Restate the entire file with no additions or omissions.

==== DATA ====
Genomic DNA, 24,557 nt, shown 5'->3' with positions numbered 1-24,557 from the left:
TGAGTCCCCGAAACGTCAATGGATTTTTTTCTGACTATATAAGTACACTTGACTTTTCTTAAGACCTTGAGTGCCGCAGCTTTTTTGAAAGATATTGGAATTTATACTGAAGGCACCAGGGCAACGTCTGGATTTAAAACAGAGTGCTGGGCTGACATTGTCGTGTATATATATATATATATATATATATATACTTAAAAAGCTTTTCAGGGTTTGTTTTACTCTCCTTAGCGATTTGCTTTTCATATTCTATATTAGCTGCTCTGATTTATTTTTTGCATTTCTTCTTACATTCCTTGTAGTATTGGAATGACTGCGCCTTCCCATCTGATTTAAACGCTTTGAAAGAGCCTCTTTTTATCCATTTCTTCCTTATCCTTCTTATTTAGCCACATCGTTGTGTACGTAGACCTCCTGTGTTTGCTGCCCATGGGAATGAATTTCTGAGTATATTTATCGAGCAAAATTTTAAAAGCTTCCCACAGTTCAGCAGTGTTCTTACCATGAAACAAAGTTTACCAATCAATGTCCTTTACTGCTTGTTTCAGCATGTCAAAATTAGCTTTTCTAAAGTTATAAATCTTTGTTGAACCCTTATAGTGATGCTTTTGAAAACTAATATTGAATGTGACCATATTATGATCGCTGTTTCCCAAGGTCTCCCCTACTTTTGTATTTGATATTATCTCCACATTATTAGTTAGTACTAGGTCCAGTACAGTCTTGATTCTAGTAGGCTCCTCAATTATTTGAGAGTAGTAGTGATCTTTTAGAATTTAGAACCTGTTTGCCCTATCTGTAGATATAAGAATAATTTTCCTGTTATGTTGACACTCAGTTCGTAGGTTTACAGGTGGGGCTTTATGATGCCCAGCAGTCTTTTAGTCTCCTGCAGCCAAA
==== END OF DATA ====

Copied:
Genomic DNA, 24,557 nt, shown 5'->3' with positions numbered 1-24,557 from the left:
TGAGTCCCCGAAACGTCAATGGATTTTTTTCTGACTATATAAGTACACTTGACTTTTCTTAAGACCTTGAGTGCCGCAGCTTTTTTGAAAGATATTGGAATTTATACTGAAGGCACCAGGGCAACGTCTGGATTTAAAACAGAGTGCTGGGCTGACATTGTCGTGTATATATATATATATATATATATATATACTTAAAAAGCTTTTCAGGGTTTGTTTTACTCTCCTTAGCGATTTGCTTTTCATATTCTATATTAGCTGCTCTGATTTATTTTTTGCATTTCTTCTTACATTCCTTGTAGTATTGGAATGACTGCGCCTTCCCATCTGATTTAAACGCTTTGAAAGAGCCTCTTTTTATCCATTTCTTCCTTATCCTTCTTATTTAGCCACATCGTTGTGTACGTAGACCTCCTGTGTTTGCTGCCCATGGGAATGAATTTCTGAGTATATTTATCGAGCAAAATTTTAAAAGCTTCCCACAGTTCAGCAGTGTTCTTACCATGAAACAAAGTTTACCAATCAATGTCCTTTACTGCTTGTTTCAGCATGTCAAAATTAGCTTTTCTAAAGTTATAAATCTTTGTTGAACCCTTATAGTGATGCTTTTGAAAACTAATATTGAATGTGACCATATTATGATCGCTGTTTCCCAAGGTCTCCCCTACTTTTGTATTTGATATTATCTCCACATTATTAGTTAGTACTAGGTCCAGTACAGTCTTGATTCTAGTAGGCTCCTCAATTATTTGAGAGTAGTAGTGATCTTTTAGAATTTAGAACCTGTTTGCCCTATCTGTAGATATAAGAATAATTTTCCTGTTATGTTGACACTCAGTTCGTAGGTTTACAGGTGGGGCTTTATGATGCCCAGCAGTCTTTTAGTCTCCTGCAGCCAAA